Bishop will face 'difficult' mission
As Episcopalians struggle with deep divisions, the denomination's first presiding female bishop takes the reins. Some cheer, but others are worried.
By SHERRI DAY
Published June 20, 2006
The Episcopal Church's first presiding female bishop hopes to build bridges to local and worldwide clerics but will have a "difficult" time assuming the role of conciliator, the head of the Diocese of Southwest Florida said Monday.
Bishop John B. Lipscomb, in a letter to the 33,000-member diocese that spans from Brooksville to Marco Island, said Bishop Katharine Jefferts Schori "enters her new role in a General Convention where the divisions within the Episcopal church and Anglican Communion continue to deepen."
"Many of the provinces of the Communion are still uncertain about the ministry of women in Holy Orders, especially the episcopate," Lipscomb wrote.
As word of Jefferts Schori's election spread Monday, local Episcopalians were fraught with emotion.
Many in the bay area cheered Jefferts Schori's selection as historic. Others, including many local clerics, wondered what her tenure would mean for the struggling Episcopal Church.
Lipscomb wrote that many Episcopalians, including some parishioners in his diocese, will have problems with Jefferts Schori's stance on gay ordination. Still, he asked the diocese to join him in extending "congratulations to her and in prayer for her and her family."
Lipscomb - who is attending the nine-day convention in Columbus, Ohio, with an eight-member delegation - did not say how he voted. He could not be reached for comment Monday.
Jefferts Schori, 52, takes the helm of the 2.3-million member Episcopal Church at a time when its membership has been in a multiyear slide and division on several controversies threatens to further splinter the group. As the Episcopal Church's new leader, Jefferts Schori, the bishop of Nevada, must face the 77-million worldwide Anglican Communion, which largely rejects the ordination of female priests.
Jefferts Schori, a Pensacola native, also finds herself embroiled in one of the Episcopal Church's most fractious debates, the ordination of gays. In 2003, she voted in support of the denomination's first openly gay bishop.
Some scholars said Jefferts Schori's election negates previous reconciliation efforts with the conservative Anglican Communion.
"Electing a woman might not have been so problematic were it not for the fact that this is part of a pattern of really disregarding what is going on in the rest of the Anglican Communion," said David Hein, who chairs the religion and philosophy department at Hood College in Frederick, Md., and author of The Episcopalians. "As a lifelong Episcopal, the son and brother of Episcopal priests and a historian of the Episcopal Church, I find it absolutely distressing."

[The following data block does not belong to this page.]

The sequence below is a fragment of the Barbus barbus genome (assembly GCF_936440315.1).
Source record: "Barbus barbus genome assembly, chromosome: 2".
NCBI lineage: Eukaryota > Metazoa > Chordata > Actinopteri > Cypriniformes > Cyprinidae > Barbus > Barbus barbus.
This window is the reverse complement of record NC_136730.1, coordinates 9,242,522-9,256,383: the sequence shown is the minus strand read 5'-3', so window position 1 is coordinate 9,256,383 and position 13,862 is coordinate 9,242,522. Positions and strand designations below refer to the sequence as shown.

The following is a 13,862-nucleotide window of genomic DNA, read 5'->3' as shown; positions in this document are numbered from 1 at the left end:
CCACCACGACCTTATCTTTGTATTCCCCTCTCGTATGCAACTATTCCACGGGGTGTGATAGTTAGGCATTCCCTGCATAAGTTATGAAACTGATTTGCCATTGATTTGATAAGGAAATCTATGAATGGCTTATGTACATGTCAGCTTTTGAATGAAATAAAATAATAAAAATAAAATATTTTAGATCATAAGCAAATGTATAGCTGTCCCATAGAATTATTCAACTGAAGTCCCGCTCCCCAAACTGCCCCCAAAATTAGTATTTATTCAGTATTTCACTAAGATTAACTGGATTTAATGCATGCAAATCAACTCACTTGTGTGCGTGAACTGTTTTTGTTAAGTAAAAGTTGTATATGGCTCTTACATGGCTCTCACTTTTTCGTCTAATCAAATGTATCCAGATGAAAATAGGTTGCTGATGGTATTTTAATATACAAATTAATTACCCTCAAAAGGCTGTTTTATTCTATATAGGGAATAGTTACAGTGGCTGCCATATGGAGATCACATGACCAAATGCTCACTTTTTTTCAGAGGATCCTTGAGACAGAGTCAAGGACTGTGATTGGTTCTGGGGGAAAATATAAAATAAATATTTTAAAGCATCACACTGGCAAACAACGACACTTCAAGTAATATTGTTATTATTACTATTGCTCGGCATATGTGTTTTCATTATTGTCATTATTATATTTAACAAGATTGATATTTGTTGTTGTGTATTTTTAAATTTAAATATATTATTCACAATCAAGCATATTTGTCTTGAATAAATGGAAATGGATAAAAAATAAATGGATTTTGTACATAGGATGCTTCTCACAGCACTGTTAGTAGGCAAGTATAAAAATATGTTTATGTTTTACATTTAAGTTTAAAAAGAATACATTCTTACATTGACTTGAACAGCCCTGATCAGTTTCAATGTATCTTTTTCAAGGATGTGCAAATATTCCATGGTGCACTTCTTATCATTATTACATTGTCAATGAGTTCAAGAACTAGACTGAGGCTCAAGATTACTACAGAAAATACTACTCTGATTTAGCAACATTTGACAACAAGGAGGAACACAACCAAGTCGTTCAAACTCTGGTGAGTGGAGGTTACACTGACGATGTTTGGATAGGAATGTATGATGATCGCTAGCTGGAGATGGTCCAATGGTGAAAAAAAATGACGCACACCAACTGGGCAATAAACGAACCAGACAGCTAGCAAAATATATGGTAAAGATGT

From his perch at St. Peter's Episcopal Cathedral in St. Petersburg, the Very Rev. Dr. Russell Johnson cheered the bishops' vote.
"We are the only denomination that's embraced the rugged, grounded Christianity in that respect," he said. "Everybody else is a little too timid in the wideness of God's love to trust that women or minorities or whatever can rise to the top of a church's hierarchy."
Like Johnson, the Rev. Shanda Mahurin celebrates the election.
"Being a woman priest, it's exciting to have that historic thing happen in my church," said Mahurin, rector of St. Andrew's Episcopal Church in Spring Hill. "She'll be in everyone's prayers. She has a difficult job, very difficult."
Rev. Stephen Ankudowich, rector of St. Anne of Grace Episcopal Church in Seminole, said the historic first for women would ultimately be overshadowed by whether Jefferts Schori is able to unify the church.
Already, some priests question her qualifications. She became a bishop in 1994 after a career as an oceanographer.
"She's had very limited experience," said the Rev. William McLean, interim rector at St. Thomas' Episcopal Church in Snell Isle. "But if you believe in the Holy Spirit taking charge of these things, then you can't contest it. The church has spoken."
The Rev. Ed Henley, rector of St. Mark's Episcopal Church in Tampa and chairman of the diocese's convention delegation, called a deputation, supports Jefferts Schori.
"She is going to prove herself very well," he said. "It's going to be necessary that people give her some time to show her capacity to speak to all."
Still, many Episcopalians remained cautiously optimistic about the election's broader effect on the church.
"I personally feel that these are moves that have to be made," said Wendy Maddox, a member of St. Bartholomew's Episcopal Church in St. Petersburg. "Whether they have been made too early, I just don't know. Only time will tell."
Sherri Day can be reached at 813-226-3405 or firstname.lastname@example.org.